The year-end brings the holidays and a barrage of charitable solicitations. It is also your last chance to make a charitable contribution and obtain a deduction for 2010.
Over the past few years, the IRS has tightened the recordkeeping rules for charitable contributions. Therefore, it might be appropriate to review the recordkeeping requirements before making your year-end donations to your favorite charities.
Rules for Clothing and Household Items – To be deductible, clothing and household items donated to charity generally must be in good used condition or better. A clothing or household item for which a taxpayer claims a deduction of over $500 does not have to meet this standard if the taxpayer includes a qualified appraisal of the item with the return. Household items include furniture, furnishings, electronics, appliances and linens.
Guidelines for Monetary Donations – To deduct any charitable donation of money, regardless of amount, a taxpayer must have a bank record or a written communication from the charity showing the name of the charity and the date and amount of the contribution. Bank records include canceled checks, bank or credit union statements, and credit card statements. Bank or credit union statements should show the name of the charity, the date, and the amount paid. Credit card statements should show the name of the charity, the date, and the transaction posting date.
Donations of money include those made in cash or by check, electronic funds transfer, credit card and payroll deduction. For payroll deductions, the taxpayer should retain a pay stub, a Form W-2 wage statement or other document furnished by the employer showing the total amount withheld for charity, along with the pledge card showing the name of the charity.
Reminders – Here are some additional reminders to help taxpayers plan their holiday-season and year-end giving:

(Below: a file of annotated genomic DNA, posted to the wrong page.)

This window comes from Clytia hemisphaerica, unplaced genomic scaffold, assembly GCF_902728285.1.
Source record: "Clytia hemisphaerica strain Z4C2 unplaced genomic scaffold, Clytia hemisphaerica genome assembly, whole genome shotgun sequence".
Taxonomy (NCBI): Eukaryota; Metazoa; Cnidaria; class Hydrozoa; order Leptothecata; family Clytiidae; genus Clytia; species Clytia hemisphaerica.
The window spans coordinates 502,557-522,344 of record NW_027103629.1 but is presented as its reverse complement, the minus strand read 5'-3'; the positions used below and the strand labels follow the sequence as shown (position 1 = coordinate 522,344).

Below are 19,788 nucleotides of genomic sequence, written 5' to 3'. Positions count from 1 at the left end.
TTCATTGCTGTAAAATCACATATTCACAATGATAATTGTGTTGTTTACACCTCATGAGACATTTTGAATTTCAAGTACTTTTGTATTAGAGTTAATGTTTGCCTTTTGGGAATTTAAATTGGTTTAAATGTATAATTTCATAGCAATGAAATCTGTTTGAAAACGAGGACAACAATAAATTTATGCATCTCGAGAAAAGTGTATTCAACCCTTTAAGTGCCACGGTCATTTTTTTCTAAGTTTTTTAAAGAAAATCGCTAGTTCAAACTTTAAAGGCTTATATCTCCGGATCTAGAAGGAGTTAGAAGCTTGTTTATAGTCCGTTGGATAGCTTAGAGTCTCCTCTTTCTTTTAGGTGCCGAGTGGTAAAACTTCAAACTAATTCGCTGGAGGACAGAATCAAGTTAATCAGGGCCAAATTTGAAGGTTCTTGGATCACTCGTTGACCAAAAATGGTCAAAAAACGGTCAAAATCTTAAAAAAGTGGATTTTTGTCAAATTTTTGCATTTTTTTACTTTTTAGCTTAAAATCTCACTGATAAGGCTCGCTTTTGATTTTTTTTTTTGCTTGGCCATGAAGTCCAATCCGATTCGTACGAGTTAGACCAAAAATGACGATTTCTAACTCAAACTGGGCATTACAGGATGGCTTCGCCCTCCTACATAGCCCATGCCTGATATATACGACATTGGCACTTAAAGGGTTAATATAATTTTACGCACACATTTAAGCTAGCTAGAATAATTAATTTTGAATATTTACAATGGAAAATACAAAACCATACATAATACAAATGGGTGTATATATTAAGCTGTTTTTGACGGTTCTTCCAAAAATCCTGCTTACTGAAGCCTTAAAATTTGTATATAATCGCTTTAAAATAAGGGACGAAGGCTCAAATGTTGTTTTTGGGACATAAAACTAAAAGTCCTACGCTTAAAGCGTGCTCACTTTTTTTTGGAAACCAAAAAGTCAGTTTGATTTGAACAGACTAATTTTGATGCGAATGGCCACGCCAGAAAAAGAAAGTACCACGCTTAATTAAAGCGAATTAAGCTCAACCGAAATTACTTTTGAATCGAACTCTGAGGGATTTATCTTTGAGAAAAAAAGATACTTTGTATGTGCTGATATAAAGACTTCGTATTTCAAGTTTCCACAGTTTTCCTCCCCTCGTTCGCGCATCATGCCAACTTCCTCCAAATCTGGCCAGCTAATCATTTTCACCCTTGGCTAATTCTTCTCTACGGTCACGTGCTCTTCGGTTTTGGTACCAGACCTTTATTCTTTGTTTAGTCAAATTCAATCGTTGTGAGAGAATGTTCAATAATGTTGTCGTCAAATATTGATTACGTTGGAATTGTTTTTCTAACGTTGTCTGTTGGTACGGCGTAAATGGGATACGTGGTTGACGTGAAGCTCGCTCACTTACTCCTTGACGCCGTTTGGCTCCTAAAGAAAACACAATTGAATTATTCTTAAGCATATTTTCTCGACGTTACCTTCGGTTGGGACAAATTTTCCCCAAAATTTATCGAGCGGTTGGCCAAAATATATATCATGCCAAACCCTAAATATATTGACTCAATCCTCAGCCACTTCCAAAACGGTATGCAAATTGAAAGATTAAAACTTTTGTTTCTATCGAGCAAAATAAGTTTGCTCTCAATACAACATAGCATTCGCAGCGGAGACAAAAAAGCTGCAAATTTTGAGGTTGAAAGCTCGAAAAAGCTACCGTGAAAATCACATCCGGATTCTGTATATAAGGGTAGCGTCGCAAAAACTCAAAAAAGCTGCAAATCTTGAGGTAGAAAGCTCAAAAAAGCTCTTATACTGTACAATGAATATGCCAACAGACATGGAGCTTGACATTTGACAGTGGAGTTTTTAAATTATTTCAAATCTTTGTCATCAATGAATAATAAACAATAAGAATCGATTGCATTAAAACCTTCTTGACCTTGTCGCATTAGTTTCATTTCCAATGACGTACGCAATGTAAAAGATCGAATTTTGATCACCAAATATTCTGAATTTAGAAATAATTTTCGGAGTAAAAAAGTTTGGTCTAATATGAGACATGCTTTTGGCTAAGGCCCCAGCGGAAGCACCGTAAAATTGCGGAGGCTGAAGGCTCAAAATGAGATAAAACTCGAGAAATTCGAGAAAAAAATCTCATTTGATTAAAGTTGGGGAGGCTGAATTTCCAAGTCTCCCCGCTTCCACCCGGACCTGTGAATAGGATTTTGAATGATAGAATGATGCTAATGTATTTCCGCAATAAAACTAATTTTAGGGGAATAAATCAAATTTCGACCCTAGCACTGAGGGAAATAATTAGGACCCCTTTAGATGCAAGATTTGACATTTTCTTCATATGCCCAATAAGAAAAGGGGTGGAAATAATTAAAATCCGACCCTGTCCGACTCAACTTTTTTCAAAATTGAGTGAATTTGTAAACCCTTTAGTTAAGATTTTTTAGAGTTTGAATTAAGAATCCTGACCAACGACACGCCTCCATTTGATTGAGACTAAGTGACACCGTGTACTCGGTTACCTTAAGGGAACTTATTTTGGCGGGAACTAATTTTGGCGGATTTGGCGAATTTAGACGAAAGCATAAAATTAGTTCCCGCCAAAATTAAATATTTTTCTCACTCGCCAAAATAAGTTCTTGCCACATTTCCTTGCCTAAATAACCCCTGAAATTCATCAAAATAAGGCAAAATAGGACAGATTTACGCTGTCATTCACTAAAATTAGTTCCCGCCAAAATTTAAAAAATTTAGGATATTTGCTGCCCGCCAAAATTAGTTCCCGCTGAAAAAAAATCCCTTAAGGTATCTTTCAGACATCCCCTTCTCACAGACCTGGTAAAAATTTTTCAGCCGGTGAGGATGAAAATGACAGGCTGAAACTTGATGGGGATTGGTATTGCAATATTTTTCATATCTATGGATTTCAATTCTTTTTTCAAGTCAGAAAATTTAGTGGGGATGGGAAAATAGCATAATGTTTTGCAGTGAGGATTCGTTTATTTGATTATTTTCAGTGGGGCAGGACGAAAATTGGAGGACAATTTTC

- Contributions are deductible in the year made. Thus, donations charged to a credit card before the end of 2010 count for 2010. This is true even if the credit card bill isn’t paid until 2011. Also, checks count for 2010 as long as they are mailed in 2010 and clear the bank shortly thereafter.
- Verify that the organization is qualified. Only donations to qualified organizations are tax-deductible. IRS Publication 78, available online, lists most organizations that are qualified to receive deductible contributions. The searchable online version can be found at IRS.gov under Search for Charities. In addition, churches, synagogues, temples, mosques and government agencies are eligible to receive deductible donations, even if they are not listed in Publication 78.
- For individuals, only taxpayers who itemize their deductions can claim deductions for charitable contributions. This deduction is not available to individuals who choose the standard deduction. A taxpayer will have a tax savings only if the total itemized deductions (mortgage interest, charitable contributions, state and local taxes, etc.) exceed the standard deduction. If you only marginally itemize your deductions, it may be appropriate for you to “bunch” your deductions in alternating years to maximize your itemized deductions in one year and then take the standard deduction in the other.
- For all donations of property, including clothing and household items, you must have written confirmation from the charity that includes the name of the charity, date of the contribution, and a reasonably-detailed description of the donated property. If a donation is left at a charity’s unattended drop site, a written confirmation from the charity is not required, provided that all such undocumented contributions for the year are less than $250 and a written record of the donations is kept that includes the information listed above, as well as the fair market value of the property at the time of the donation and the method used to determine that value. Additional rules apply for a contribution of $250 or more.
- The deduction for a motor vehicle, boat or airplane donated to charity is usually limited to the gross proceeds from its sale. This rule applies if the claimed value is more than $500. Form 1098-C, or a similar statement, must be provided to the donor by the organization and attached to the donor’s tax return.
- If the amount of a taxpayer’s deduction for all noncash contributions is over $500, a properly-completed Form 8283 must be submitted with the tax return.
If you have questions, please give this office a call.